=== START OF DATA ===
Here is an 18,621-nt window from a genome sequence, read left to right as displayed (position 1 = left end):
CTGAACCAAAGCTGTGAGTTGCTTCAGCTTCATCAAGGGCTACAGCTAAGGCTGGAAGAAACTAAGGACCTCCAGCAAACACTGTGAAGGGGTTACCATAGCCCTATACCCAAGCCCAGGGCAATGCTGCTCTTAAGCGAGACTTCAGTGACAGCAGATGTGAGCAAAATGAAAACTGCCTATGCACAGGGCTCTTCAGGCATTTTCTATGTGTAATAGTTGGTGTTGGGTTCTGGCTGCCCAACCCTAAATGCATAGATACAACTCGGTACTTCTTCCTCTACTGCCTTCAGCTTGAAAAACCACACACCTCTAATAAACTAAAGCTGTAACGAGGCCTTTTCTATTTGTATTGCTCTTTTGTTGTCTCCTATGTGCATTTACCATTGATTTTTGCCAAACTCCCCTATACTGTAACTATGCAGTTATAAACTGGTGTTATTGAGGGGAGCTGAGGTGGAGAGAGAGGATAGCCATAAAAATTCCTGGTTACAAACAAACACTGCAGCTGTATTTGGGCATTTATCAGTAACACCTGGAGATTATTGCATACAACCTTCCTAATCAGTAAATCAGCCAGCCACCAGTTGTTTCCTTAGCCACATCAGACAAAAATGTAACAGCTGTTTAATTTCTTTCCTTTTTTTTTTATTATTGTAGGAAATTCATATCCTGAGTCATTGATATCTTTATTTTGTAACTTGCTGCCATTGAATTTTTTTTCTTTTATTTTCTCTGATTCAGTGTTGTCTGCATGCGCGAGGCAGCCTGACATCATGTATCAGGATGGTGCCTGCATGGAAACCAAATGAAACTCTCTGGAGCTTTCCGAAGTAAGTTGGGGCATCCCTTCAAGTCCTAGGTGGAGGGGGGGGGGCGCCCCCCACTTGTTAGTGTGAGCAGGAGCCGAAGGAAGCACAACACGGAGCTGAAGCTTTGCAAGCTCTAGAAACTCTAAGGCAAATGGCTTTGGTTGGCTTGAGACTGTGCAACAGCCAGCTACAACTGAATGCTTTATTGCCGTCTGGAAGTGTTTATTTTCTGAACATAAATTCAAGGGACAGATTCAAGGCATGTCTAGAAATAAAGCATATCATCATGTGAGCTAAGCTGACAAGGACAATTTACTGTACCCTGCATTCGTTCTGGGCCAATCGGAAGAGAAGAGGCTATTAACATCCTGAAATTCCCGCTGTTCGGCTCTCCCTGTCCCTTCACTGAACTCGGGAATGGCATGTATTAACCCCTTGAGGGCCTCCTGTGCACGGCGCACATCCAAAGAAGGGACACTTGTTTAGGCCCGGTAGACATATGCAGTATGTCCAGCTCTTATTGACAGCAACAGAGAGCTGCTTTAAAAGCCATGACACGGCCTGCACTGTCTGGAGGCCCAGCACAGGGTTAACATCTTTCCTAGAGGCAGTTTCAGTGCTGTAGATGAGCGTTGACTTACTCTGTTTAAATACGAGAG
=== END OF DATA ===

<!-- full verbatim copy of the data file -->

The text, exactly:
Here is an 18,621-nt window from a genome sequence, read left to right as displayed (position 1 = left end):
CTGAACCAAAGCTGTGAGTTGCTTCAGCTTCATCAAGGGCTACAGCTAAGGCTGGAAGAAACTAAGGACCTCCAGCAAACACTGTGAAGGGGTTACCATAGCCCTATACCCAAGCCCAGGGCAATGCTGCTCTTAAGCGAGACTTCAGTGACAGCAGATGTGAGCAAAATGAAAACTGCCTATGCACAGGGCTCTTCAGGCATTTTCTATGTGTAATAGTTGGTGTTGGGTTCTGGCTGCCCAACCCTAAATGCATAGATACAACTCGGTACTTCTTCCTCTACTGCCTTCAGCTTGAAAAACCACACACCTCTAATAAACTAAAGCTGTAACGAGGCCTTTTCTATTTGTATTGCTCTTTTGTTGTCTCCTATGTGCATTTACCATTGATTTTTGCCAAACTCCCCTATACTGTAACTATGCAGTTATAAACTGGTGTTATTGAGGGGAGCTGAGGTGGAGAGAGAGGATAGCCATAAAAATTCCTGGTTACAAACAAACACTGCAGCTGTATTTGGGCATTTATCAGTAACACCTGGAGATTATTGCATACAACCTTCCTAATCAGTAAATCAGCCAGCCACCAGTTGTTTCCTTAGCCACATCAGACAAAAATGTAACAGCTGTTTAATTTCTTTCCTTTTTTTTTTATTATTGTAGGAAATTCATATCCTGAGTCATTGATATCTTTATTTTGTAACTTGCTGCCATTGAATTTTTTTTCTTTTATTTTCTCTGATTCAGTGTTGTCTGCATGCGCGAGGCAGCCTGACATCATGTATCAGGATGGTGCCTGCATGGAAACCAAATGAAACTCTCTGGAGCTTTCCGAAGTAAGTTGGGGCATCCCTTCAAGTCCTAGGTGGAGGGGGGGGGGCGCCCCCCACTTGTTAGTGTGAGCAGGAGCCGAAGGAAGCACAACACGGAGCTGAAGCTTTGCAAGCTCTAGAAACTCTAAGGCAAATGGCTTTGGTTGGCTTGAGACTGTGCAACAGCCAGCTACAACTGAATGCTTTATTGCCGTCTGGAAGTGTTTATTTTCTGAACATAAATTCAAGGGACAGATTCAAGGCATGTCTAGAAATAAAGCATATCATCATGTGAGCTAAGCTGACAAGGACAATTTACTGTACCCTGCATTCGTTCTGGGCCAATCGGAAGAGAAGAGGCTATTAACATCCTGAAATTCCCGCTGTTCGGCTCTCCCTGTCCCTTCACTGAACTCGGGAATGGCATGTATTAACCCCTTGAGGGCCTCCTGTGCACGGCGCACATCCAAAGAAGGGACACTTGTTTAGGCCCGGTAGACATATGCAGTATGTCCAGCTCTTATTGACAGCAACAGAGAGCTGCTTTAAAAGCCATGACACGGCCTGCACTGTCTGGAGGCCCAGCACAGGGTTAACATCTTTCCTAGAGGCAGTTTCAGTGCTGTAGATGAGCGTTGACTTACTCTGTTTAAATACGAGAG